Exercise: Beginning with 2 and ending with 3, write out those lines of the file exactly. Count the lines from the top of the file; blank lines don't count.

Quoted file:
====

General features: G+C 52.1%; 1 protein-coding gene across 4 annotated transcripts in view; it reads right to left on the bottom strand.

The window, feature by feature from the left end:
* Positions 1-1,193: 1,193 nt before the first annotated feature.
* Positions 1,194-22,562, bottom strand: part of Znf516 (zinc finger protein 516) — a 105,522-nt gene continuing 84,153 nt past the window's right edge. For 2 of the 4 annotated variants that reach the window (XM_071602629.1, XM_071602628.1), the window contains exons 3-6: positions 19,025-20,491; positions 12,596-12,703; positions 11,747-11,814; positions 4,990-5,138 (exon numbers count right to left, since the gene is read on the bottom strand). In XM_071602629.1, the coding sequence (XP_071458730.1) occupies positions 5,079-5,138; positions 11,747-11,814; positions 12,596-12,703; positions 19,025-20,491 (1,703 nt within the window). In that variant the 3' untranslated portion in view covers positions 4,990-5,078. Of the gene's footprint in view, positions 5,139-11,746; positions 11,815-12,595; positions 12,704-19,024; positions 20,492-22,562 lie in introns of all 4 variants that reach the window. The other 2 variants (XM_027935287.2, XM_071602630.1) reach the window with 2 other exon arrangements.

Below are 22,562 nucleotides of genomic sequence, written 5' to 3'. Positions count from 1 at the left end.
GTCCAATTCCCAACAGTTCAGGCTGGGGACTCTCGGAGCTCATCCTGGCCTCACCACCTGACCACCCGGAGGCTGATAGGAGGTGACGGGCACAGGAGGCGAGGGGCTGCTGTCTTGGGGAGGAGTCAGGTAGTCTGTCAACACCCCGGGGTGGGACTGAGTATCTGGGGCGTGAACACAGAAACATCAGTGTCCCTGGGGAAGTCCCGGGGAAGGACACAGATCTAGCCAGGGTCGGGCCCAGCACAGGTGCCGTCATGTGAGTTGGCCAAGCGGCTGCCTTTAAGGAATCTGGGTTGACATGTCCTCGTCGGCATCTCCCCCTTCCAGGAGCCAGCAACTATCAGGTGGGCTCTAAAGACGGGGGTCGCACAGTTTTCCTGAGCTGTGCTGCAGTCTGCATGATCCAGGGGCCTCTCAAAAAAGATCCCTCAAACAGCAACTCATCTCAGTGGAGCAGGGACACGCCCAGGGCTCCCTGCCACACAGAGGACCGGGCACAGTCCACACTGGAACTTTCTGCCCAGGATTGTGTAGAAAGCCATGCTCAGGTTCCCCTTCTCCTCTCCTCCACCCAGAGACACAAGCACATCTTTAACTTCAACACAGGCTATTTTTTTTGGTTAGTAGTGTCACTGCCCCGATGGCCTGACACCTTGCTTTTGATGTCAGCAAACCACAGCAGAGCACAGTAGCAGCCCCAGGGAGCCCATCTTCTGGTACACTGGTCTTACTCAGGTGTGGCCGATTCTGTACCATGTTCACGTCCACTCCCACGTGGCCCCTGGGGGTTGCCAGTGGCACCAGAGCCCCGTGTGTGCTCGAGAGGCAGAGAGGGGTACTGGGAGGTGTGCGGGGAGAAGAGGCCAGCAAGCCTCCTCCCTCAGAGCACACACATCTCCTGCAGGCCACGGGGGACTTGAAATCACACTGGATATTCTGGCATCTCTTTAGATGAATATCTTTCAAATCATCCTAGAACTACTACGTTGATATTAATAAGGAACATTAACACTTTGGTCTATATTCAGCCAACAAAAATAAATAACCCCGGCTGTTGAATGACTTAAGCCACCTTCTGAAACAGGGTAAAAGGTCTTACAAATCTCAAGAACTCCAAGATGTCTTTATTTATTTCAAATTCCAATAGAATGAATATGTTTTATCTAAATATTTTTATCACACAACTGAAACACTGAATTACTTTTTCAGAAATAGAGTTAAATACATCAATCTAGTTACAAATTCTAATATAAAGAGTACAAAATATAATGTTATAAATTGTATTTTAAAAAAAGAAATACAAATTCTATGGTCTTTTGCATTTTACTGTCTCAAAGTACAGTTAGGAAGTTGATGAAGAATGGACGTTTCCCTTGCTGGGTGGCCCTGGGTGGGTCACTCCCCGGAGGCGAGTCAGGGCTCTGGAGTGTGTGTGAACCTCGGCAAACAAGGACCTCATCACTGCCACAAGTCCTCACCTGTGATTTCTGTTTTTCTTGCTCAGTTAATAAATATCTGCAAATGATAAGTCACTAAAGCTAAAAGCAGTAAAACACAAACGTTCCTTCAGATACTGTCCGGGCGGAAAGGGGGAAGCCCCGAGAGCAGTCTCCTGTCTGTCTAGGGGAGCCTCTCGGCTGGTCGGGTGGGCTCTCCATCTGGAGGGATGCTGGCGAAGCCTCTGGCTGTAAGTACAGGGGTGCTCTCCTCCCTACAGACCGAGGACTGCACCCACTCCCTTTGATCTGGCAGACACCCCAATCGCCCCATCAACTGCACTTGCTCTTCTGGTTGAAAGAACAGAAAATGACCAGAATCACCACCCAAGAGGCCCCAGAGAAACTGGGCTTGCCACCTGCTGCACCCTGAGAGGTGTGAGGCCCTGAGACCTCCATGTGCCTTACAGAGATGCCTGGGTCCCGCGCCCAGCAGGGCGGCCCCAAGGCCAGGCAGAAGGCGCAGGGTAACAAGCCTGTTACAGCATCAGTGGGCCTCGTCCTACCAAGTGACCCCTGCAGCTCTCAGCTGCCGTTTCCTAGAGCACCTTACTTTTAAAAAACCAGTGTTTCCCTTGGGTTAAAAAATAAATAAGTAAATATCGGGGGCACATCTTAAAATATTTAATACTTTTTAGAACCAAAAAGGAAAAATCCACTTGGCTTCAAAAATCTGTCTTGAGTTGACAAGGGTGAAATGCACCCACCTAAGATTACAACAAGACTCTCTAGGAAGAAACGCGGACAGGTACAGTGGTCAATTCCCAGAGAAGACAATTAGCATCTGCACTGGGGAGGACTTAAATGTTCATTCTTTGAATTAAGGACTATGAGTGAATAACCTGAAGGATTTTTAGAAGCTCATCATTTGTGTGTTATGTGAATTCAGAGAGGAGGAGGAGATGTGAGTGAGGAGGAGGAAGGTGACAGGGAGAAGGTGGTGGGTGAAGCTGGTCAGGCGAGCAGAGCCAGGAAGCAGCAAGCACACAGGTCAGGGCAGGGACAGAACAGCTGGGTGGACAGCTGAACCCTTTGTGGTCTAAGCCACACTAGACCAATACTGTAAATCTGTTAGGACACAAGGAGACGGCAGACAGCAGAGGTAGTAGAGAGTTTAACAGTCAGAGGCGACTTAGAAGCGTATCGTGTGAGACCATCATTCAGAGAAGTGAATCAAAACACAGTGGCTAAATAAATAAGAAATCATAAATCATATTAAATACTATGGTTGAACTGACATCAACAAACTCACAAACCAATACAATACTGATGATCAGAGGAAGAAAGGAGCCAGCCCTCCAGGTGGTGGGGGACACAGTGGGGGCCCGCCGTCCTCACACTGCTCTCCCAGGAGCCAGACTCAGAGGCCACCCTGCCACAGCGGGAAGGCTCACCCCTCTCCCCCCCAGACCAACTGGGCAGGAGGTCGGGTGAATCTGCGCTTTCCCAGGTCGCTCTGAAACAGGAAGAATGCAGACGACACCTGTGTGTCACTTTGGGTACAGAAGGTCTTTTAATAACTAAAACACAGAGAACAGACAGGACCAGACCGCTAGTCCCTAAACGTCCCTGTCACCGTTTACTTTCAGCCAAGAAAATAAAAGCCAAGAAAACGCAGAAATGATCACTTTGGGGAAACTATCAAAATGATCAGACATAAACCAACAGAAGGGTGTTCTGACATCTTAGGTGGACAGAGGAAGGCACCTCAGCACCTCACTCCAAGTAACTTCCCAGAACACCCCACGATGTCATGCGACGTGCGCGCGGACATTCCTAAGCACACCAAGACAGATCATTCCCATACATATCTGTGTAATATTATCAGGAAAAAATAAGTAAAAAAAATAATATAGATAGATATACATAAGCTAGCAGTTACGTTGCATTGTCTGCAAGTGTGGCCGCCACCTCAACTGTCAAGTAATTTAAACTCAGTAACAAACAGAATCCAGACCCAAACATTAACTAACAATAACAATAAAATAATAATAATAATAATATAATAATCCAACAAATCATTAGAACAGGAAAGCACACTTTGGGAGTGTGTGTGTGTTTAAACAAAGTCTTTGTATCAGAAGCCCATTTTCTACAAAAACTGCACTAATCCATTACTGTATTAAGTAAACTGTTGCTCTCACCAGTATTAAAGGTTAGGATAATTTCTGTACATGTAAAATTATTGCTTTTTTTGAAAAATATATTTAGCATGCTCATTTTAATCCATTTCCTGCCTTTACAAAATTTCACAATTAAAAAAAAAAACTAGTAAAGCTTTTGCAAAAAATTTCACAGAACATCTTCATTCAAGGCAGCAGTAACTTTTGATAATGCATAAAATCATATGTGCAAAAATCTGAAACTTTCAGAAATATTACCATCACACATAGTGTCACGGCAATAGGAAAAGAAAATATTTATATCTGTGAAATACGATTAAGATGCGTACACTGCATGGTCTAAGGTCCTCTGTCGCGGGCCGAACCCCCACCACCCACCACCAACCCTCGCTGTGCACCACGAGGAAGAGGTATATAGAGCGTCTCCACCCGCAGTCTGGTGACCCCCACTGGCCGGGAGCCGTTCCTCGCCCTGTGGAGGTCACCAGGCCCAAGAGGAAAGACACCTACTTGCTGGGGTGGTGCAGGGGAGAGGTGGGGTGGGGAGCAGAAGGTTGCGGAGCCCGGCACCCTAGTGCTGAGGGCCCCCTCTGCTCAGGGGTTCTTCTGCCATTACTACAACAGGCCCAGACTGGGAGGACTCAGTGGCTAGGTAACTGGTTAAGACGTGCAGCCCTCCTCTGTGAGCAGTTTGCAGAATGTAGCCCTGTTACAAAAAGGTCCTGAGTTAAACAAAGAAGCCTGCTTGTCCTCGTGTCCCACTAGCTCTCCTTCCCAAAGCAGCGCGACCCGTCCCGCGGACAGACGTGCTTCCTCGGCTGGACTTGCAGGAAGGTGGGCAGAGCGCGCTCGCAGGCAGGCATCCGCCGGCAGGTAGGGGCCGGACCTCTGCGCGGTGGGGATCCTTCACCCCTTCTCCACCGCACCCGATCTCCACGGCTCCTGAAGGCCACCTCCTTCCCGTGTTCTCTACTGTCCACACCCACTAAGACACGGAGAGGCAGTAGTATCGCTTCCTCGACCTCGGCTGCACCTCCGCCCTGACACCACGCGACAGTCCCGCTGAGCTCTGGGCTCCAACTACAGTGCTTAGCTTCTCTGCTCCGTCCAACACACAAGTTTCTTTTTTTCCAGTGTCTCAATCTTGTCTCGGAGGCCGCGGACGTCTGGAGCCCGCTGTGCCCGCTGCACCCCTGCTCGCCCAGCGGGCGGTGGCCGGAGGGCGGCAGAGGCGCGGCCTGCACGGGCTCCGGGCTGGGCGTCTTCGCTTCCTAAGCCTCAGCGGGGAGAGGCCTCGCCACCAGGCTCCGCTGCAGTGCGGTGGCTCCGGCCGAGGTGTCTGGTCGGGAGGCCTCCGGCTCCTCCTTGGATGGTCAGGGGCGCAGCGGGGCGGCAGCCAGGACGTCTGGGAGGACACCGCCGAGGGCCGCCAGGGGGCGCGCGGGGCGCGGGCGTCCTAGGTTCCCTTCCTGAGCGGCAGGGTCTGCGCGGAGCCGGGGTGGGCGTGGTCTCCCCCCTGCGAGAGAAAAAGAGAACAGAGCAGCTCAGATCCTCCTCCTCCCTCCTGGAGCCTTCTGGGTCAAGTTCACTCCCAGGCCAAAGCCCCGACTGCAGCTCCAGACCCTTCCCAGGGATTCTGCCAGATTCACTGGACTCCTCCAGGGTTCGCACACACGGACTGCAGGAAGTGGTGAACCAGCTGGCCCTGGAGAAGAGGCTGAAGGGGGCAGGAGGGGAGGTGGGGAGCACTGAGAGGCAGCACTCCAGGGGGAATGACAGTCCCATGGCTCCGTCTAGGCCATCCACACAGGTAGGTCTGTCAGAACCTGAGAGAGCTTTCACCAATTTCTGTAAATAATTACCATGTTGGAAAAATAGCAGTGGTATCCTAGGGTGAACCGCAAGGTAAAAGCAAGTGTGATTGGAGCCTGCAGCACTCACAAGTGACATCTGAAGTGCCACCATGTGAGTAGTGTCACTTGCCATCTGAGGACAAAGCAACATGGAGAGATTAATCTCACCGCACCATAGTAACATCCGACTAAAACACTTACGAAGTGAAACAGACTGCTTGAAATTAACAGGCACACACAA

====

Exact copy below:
The window, feature by feature from the left end:
* Positions 1-1,193: 1,193 nt before the first annotated feature.